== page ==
28. Give directions. I am really bad at directions (I can never remember where anything is or what the names of roads are, even when I walk down them every other day) but I keep a small map of central London in my bag so I can help lost tourists who want directions to Harrods or to know which Tube to get to Buckingham Palace - they're always so happy you helped them.
29. Expand your horizons by learning about people, places and things outside of your experience. Go to the library and borrow a book on something interesting, or go to a museum and fill your brain with fascinating new facts and stories. My skill set is definitely located firmly in the arts, but I love visiting museums about science and technology or watching documentaries about things like space exploration. "My goodness, science is amazing! All these brilliant people discovering all these amazing things! So amazing!!", I find it overwhelmingly impressive in the best possible way.
30. Offer to help friends when you know they're ill or going through a busy or stressful time. Something simple like popping to the shops for someone is easy to do (especially if you're doing your own shopping at the same time) but can make a big difference to someone housebound or with a zillion things on their To Do list.
31. Turn off the news, log out of your social media - take a break from the constant flow of news (good and bad) and anything that makes you stressed, inspires FOMO or encourages feelings of inadequacy. Nothing bad is going to happen if you're out of the loop for a little while.
32. Don't compare your inside to someone else's outside, and remember that everyone - everyone - no matter how "perfect" their life appears to be on the outside has worries and stress and problems that you never get to hear about. Remembering this is a great way to be kind to yourself (and not set yourself impossibly high standards that "everyone else" seems to be meeting) but also to be kind to other people (because you never know what someone else is going through behind the scenes).
33. Choose a goal you want to work towards, and dedicate 15-30 minutes a day to making it happen. Daily challenges are great for this - maybe try a daily drawing if you want to make more room in your schedule for art, or improving your sketches. Don't beat yourself up if you skip a day here and there - life gets in the way sometimes and that's okay! At the moment I'm trying to read for half an hour in bed each morning before I get up. I've been amazed by how many books I've been getting through and it's a lovely way to start my day.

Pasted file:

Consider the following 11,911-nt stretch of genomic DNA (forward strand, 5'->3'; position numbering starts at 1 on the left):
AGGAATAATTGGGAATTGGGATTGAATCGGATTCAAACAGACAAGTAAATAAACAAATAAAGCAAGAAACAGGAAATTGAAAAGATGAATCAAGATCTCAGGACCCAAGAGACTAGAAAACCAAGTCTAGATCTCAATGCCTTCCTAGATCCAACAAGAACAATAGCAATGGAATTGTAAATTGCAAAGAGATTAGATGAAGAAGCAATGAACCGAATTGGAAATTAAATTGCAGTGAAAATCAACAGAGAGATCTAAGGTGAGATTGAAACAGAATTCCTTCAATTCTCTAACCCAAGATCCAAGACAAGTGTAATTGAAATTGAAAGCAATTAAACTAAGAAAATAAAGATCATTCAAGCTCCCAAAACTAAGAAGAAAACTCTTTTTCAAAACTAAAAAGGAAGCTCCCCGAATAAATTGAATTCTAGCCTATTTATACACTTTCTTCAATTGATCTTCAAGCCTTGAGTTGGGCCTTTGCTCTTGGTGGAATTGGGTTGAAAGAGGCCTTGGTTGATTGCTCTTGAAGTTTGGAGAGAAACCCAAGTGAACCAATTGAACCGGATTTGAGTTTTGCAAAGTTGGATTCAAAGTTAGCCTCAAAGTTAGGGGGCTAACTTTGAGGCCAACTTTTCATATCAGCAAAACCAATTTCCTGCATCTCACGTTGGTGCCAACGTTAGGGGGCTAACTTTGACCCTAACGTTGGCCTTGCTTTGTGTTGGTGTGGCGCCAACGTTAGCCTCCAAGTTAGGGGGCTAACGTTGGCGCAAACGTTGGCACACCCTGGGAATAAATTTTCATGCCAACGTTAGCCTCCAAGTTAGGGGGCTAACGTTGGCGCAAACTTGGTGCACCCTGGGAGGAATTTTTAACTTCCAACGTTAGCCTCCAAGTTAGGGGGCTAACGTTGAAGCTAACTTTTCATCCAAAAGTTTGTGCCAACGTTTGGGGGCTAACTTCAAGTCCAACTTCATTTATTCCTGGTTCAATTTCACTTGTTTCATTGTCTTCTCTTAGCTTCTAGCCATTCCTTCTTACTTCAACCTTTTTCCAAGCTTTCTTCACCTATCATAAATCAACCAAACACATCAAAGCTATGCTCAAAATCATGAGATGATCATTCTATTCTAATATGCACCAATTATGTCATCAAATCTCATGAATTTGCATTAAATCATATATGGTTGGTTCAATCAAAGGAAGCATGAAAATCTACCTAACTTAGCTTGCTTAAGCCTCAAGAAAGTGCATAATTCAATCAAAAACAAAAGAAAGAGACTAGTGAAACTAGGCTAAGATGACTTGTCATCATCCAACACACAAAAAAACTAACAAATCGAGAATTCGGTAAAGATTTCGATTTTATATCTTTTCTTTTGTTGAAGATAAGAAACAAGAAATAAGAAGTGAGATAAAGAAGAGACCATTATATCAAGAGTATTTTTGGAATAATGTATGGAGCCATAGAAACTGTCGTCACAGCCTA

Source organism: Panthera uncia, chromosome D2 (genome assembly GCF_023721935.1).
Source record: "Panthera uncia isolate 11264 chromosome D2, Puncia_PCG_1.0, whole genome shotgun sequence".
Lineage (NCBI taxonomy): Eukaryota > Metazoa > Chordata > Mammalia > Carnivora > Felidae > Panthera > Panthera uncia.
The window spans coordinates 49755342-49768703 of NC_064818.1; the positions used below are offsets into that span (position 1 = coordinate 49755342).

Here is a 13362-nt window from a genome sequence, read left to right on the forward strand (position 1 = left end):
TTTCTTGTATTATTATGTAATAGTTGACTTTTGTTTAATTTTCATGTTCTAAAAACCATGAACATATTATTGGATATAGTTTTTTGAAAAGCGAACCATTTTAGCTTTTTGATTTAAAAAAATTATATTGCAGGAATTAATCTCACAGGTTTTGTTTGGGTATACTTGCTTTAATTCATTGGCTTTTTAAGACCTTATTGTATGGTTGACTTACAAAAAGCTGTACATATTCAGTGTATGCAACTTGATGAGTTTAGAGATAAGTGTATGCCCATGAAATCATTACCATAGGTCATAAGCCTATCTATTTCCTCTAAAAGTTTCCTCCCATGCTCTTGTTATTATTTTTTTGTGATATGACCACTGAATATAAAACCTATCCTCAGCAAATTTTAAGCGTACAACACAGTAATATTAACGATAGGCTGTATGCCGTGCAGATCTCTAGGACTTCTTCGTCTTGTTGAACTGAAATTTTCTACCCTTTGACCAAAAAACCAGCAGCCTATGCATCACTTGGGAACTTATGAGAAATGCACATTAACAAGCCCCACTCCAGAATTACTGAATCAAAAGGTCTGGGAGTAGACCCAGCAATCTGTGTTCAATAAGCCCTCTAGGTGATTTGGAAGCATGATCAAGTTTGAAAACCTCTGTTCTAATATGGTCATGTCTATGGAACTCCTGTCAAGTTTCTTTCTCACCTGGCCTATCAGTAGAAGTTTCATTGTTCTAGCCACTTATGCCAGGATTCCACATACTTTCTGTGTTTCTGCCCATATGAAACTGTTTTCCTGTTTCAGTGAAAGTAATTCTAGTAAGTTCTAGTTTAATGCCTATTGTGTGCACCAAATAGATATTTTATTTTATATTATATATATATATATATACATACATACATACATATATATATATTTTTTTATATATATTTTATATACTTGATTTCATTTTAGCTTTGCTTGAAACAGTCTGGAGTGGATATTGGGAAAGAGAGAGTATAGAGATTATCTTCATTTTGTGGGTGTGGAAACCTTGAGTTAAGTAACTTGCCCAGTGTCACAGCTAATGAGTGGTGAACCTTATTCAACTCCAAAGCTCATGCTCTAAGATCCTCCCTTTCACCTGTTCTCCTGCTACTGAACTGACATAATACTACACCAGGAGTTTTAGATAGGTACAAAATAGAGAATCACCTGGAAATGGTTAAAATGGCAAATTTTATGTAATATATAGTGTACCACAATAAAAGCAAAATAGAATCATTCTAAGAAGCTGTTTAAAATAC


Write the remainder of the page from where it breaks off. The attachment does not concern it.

34. Offer to babysit for friends with kids so they can have a night out, or just an afternoon off to catch up with those jobs they never have time for.
35. Feed the birds - set up a bird feeder in your garden, or go to your local river and feed the ducks something healthy. Watch the birds. Repeat.
36. Treat waiters and waitresses, shop assistants, and baristas how you'd want to be treated if you did those jobs. Be polite, smile, tip where appropriate! This sounds like the most obvious thing but it's amazing how many people treat people in service jobs like we treat Google, demanding what we want without a please or thank you.
37. Recycle! Check your local council's website to see what you can recycle and where.
38. Leave a comment on a blog post you've enjoyed or found useful (bloggers love comments!)
39. Make a positive playlist, play it loud and dance and sing along.
40. Look online for some free printable artwork to decorate your work or living space. Pinterest is a great place to search for pretty printables of all kinds - try searching for "free printable poster" or "free art printable" and you'll find hundreds of lovely designs to choose from.
41. Send someone a surprise postcard (proper post is always great, and surprise post is even better), or write an email to an old friend.
42. Have a long bubble bath, let your toes get really wrinkly as you unwind and soak away your stress.
43. Compliment someone's outfit, shoes, or amazing dyed hair. "Wow, I love your shoes!" "That is a fantastic coat!" is a great thing to hear from a passing stranger. Don't be creepy though, and avoid complimenting someone at the start of, say, a train journey where they'll be sitting next to you awkwardly for the next 30 minutes :)
44. Ring your elderly relatives, send them a letter or a card or some photos, or (even better) arrange to visit.
45. Have a cuppa with an elderly neighbour - tell them your news and let them tell you stories - or just stop to chat if you pass them in the street.
46. Buy someone flowers (or pick some from your garden) to cheer them up.
47. Take the time to sit and really look at something you love - a painting in a museum, a favourite view. Look at the details and think about what you love about it.
48. Get plenty of sleep. The world is always harder to handle when you're tired. I've been paying attention this year to all the things that get in the way of me getting enough sleep, and doing my best to make changes accordingly. No internet after a certain time in the evening (the temptation to sit up late clicking from link to link is just too strong), no telly after a certain time too - especially when watching a great box set ("just another episode!), and so on.
49. Help your older neighbours or relatives with physical chores like gardening that they might be struggling with.
And last but by no means least...
50. Make something, just for fun or as a gift for someone else. The process of making can be incredibly relaxing and meditative and there's nothing quite like the quiet satisfaction of creating something.
P.S. This isn't the usual stuff I tend to blog about, but I just needed to get this out of my brain and into a blog post. Many thanks to everyone who suggested things when I tweeted about this xxx